SC writes: We had a relaxed and comfortable trip up from Kagoshima to Okayama: 3 hours plus on the Shinkansen yesterday, and having checked in we immediately set off on a pre-planned trip out to the Kurashiki Bikan historical quarter, where we were able to stroll through streets boasting traditional architecture from the Edo period. Simply delightful with a waterside setting and lots of very attractive retail opportunities. The weather was again really good, so I‘m going to let the the photos speak for themselves. A really good side trip out via local trains......What had been a very good day ended on a downbeat. We went to an Ozzie Bar, recommended in Lonely Planet, but it was dreadful. A real wasted opportunity!
(Cj writes) Another day, another fabulous garden - the second of the three best gardens in Japan that we plan to visit on this trip. We got there good and early - just after 9am
(yes, it was open from 7:30am
; no, I can’t function without a cup of tea and breakfast) and the place was virtually empty. Bliss! And our luck was in: on only 6 days a year, an important tea house in the garden is open
to a maximum of 15 visitors - and we were numbers 13 and 14. The action all took place within the main room of the tea house, kneeling on tatami mats, and the guide gave his talk in Japanese (we had an English pamphlet to help us). At a certain point - after a big build-up, I assume - two assistants knelt to draw back two rice-paper sliding doors ... to reveal the most magnificent vista and the whole raison d’etre of the tea house. With virtually no other people around we enjoyed the full impact of the meandering stream which flowed in front of the tea house, garnished by clipped azaleas and crossed by a stepping stone bridge, the splendid sweep of lawns leading the eye to the man-made hill clothed in azaleas in the middle distance, and the ‘borrowed landscape’ of the mountain in the far distance. Cloud-pruned trees and free-growing acers and plum trees abounded. Later, we watched whole shoals of orange, black and gold koi carp in the pools, crossing the stream over and over again on angled massive stone slab bridges (this being a safety feature: dragons can move only in straight lines, so bridges
are built with kinks or discontinuous slabs of stone to fool ‘em). A wonderful morning, and although we’ve been to this garden before, it was our first experience of the very special view from the tea house. After that, just as last time, we went on to tour Okayama castle - and, again like last time, decided we weren’t sufficiently inspired to go inside. Why? It’s a wooden castle built on a very impressive stone rampart - as they all are - and, like every wooden building it is constantly being renovated/reconstructed. The guide notices were quite upfront: the castle had been destroyed in a WW11 air raid, and it was rebuilt in reinforced concrete in 1966. Lovely to look at on the outside, but lacked something essential, we thought. We got the train, and went on to Bizen instead.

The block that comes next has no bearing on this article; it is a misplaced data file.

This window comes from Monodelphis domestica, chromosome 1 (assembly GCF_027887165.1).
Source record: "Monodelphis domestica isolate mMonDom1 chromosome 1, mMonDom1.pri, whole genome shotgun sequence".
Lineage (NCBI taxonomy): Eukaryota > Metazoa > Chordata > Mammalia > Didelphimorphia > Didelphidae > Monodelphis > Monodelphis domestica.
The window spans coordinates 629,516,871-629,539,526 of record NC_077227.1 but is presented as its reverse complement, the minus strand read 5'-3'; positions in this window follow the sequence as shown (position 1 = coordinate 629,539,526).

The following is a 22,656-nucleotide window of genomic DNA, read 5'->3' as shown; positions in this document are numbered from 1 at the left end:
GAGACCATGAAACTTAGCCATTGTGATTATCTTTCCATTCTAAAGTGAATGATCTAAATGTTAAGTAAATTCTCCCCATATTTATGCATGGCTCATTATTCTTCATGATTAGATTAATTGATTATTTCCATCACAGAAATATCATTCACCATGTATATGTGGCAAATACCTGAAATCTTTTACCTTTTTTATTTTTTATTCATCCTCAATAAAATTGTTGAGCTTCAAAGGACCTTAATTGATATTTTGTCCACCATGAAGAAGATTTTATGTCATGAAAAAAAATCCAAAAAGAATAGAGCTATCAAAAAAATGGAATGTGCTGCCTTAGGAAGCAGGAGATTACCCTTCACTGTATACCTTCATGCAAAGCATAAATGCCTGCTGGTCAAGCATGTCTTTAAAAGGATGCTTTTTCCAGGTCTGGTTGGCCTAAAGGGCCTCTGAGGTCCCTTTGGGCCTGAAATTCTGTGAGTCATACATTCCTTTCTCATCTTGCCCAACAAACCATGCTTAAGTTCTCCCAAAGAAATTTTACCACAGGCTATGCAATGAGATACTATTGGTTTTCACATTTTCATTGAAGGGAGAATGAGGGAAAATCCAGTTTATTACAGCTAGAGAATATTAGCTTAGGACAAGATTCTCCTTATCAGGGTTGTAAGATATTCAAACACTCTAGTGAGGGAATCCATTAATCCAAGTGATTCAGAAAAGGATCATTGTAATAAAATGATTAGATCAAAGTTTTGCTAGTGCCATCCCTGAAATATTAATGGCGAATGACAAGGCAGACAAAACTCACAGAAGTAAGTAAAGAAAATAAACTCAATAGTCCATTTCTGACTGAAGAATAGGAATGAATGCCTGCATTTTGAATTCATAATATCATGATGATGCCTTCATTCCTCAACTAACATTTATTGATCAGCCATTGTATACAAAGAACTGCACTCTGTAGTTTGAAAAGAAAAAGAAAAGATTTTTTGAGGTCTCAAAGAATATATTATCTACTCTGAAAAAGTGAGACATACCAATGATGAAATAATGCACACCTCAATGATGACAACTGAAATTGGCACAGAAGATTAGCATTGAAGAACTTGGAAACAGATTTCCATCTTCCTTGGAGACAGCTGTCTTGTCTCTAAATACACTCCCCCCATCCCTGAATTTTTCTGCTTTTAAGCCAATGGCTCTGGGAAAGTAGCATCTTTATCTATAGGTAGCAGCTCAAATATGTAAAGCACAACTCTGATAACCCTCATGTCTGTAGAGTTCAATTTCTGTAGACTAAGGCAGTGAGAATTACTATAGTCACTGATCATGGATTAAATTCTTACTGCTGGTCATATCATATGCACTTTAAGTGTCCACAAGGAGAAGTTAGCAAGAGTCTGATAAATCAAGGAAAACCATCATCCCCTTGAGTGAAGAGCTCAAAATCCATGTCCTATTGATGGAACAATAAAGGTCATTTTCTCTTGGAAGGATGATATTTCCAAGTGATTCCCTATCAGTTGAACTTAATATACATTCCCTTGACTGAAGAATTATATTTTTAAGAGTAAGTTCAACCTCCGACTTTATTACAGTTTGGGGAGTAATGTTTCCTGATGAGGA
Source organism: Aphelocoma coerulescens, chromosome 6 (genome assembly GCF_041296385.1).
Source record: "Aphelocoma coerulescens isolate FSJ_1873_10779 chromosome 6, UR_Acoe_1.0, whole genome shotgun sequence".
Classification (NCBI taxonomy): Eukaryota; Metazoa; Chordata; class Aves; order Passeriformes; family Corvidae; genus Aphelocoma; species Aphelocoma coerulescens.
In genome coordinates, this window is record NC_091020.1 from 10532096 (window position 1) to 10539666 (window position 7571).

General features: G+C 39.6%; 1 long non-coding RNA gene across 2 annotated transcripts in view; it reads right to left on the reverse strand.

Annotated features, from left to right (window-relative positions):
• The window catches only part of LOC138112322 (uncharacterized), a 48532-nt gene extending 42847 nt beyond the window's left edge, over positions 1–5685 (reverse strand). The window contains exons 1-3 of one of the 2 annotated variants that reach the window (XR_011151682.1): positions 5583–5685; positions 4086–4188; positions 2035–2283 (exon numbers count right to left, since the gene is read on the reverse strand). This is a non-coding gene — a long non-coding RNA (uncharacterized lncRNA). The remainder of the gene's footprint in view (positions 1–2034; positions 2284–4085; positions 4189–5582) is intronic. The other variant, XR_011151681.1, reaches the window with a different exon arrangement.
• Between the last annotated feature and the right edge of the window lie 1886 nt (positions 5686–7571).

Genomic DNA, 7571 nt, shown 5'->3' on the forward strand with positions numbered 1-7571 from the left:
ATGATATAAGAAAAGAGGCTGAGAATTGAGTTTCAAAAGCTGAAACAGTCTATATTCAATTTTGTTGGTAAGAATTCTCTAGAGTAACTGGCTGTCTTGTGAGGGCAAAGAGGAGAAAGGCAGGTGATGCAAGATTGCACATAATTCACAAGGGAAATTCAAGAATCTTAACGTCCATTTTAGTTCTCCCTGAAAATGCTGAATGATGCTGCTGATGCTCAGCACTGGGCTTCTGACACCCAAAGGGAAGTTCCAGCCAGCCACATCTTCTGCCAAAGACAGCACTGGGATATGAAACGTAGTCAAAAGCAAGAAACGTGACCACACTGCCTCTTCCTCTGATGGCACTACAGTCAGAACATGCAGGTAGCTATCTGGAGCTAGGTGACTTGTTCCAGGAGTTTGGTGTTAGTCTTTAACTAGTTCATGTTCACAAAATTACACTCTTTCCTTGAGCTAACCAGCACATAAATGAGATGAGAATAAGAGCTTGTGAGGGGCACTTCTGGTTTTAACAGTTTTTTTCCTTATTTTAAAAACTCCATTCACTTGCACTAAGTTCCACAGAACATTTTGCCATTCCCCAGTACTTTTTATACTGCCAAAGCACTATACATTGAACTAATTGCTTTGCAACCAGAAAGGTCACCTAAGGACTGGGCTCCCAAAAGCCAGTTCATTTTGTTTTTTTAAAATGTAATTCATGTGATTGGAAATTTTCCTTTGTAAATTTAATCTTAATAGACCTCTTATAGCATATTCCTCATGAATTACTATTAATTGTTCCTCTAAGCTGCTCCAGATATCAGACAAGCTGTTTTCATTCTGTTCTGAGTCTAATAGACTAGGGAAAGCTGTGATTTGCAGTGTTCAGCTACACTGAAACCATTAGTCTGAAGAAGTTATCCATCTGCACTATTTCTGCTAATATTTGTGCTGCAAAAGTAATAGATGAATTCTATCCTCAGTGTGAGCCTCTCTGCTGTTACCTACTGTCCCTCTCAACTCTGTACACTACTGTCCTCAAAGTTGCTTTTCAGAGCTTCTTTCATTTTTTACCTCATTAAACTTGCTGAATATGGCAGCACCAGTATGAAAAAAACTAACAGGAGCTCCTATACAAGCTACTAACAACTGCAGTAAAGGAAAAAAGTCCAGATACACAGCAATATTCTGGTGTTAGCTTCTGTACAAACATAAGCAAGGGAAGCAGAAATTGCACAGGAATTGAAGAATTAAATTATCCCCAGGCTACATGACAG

SC continues: Yes, off we went on another side trip, to a small town called Imbe, famous for its Bizen pottery galleries and kilns, hoping for a more engaging experience than we had in Arita. Well we got lucky again: just a five minute walk from the station we were in the middle of the village and it was
clear that there was more going on. Then we saw smoke: a kiln actually in operation. We followed the smoke, around some back streets until we found ourselves outside a workshop where the kiln was clearly fired up. It was so hot you could feel it outside the building where we were soon noticed by the staff ..who promptly invited us in for a good look. Wow, it was hot! and while we were there they were stoking the fire. A delightful young woman, clearly in charge, explained what was happening: for 11 months of the year they make the pottery, about 4,000 items. Then, once a year they fire up the kiln and fire the 4,000 pottery items. This process takes 13 days at 1,300 degrees C. In the photos you will see the “climbing kiln”, and the pots are moved up it progressively over the 13 days. We just happened to be there on the last day of firing...how lucky was that? A fascinating and probably unique experience. After that we had a look around the showroom, of course, and then explored the rest of the village and many other establishments. Inevitably we did shop. I hope I
have captured the flavour of the places and the style of the Bizen pottery in a few photos..
A very good and very lucky day all round. As Cathy said in the last blog it’s all about the “unexpected delights” and today we had two of them......Dinner was good too...a very good wood fired pizza.
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